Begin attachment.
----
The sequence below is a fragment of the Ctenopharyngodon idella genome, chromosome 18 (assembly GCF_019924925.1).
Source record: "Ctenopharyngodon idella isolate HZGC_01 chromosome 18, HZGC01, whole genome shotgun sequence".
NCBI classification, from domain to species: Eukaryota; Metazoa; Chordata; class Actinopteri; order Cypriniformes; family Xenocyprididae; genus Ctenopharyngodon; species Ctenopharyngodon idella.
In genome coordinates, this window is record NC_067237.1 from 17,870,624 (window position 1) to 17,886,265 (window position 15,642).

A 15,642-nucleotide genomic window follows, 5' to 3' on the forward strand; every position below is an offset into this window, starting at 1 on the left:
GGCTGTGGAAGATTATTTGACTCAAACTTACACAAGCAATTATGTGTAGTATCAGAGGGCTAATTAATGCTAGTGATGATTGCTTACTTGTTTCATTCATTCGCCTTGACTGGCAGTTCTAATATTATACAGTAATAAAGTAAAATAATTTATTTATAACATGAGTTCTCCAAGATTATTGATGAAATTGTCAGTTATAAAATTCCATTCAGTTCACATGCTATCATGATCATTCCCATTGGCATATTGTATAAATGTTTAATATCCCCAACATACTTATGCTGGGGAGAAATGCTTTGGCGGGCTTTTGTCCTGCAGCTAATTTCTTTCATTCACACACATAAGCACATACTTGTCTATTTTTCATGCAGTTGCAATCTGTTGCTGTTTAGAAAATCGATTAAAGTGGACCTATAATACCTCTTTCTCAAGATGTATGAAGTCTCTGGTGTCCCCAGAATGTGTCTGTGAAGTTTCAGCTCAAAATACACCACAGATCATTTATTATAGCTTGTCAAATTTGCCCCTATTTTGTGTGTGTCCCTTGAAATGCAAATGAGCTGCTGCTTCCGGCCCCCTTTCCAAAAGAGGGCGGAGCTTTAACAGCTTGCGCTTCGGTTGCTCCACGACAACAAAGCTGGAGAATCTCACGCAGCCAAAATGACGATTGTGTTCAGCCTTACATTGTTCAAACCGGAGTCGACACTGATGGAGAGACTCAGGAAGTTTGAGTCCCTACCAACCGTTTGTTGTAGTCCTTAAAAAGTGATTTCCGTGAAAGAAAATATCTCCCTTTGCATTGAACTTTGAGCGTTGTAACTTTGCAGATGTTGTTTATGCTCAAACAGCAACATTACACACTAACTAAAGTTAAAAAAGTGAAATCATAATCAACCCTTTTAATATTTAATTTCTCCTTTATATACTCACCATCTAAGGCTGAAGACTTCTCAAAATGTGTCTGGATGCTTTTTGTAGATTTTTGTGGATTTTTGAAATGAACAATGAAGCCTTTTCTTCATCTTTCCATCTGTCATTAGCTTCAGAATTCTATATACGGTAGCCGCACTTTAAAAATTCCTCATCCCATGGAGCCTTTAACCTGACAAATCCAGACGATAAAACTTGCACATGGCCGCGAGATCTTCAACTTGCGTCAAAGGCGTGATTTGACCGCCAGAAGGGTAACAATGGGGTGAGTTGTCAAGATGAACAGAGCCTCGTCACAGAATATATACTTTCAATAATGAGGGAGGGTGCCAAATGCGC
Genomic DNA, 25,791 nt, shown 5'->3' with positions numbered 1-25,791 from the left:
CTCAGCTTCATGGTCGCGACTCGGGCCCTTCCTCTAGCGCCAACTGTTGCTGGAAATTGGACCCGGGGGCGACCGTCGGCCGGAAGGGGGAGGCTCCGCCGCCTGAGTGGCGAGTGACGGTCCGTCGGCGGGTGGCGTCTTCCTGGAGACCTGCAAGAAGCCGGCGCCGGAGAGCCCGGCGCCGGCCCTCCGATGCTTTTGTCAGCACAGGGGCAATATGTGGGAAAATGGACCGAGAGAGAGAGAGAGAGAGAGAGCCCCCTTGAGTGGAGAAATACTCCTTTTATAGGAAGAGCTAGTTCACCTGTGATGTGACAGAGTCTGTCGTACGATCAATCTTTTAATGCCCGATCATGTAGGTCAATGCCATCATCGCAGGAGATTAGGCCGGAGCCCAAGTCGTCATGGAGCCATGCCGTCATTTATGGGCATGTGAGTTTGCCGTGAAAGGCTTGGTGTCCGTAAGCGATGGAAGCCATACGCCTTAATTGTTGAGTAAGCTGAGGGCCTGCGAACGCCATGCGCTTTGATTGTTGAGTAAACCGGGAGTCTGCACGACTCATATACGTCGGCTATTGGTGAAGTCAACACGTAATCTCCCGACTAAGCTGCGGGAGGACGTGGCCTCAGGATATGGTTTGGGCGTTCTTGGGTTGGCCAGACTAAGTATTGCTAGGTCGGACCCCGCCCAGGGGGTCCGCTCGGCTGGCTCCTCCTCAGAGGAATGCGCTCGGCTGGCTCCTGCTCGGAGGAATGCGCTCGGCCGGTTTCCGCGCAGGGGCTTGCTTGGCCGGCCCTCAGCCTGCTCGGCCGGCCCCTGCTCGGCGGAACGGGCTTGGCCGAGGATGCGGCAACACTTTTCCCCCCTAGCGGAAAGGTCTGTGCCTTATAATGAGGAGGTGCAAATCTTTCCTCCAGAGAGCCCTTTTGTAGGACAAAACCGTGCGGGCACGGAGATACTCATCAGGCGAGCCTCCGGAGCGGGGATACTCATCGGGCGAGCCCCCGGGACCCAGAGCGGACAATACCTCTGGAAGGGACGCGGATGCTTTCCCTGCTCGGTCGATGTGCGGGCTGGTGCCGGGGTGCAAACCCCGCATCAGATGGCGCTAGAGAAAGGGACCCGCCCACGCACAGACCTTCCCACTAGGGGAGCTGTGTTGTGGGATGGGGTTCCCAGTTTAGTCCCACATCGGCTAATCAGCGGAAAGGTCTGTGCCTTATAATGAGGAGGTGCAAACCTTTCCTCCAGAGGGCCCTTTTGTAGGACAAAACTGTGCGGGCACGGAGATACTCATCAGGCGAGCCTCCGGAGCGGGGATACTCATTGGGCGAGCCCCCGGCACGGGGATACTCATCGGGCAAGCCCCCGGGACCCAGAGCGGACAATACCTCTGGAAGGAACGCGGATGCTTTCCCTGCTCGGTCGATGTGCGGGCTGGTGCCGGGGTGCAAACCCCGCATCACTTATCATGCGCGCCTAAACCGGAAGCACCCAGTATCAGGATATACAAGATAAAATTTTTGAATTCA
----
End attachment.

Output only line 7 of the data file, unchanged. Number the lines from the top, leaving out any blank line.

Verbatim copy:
Genomic DNA, 25,791 nt, shown 5'->3' with positions numbered 1-25,791 from the left: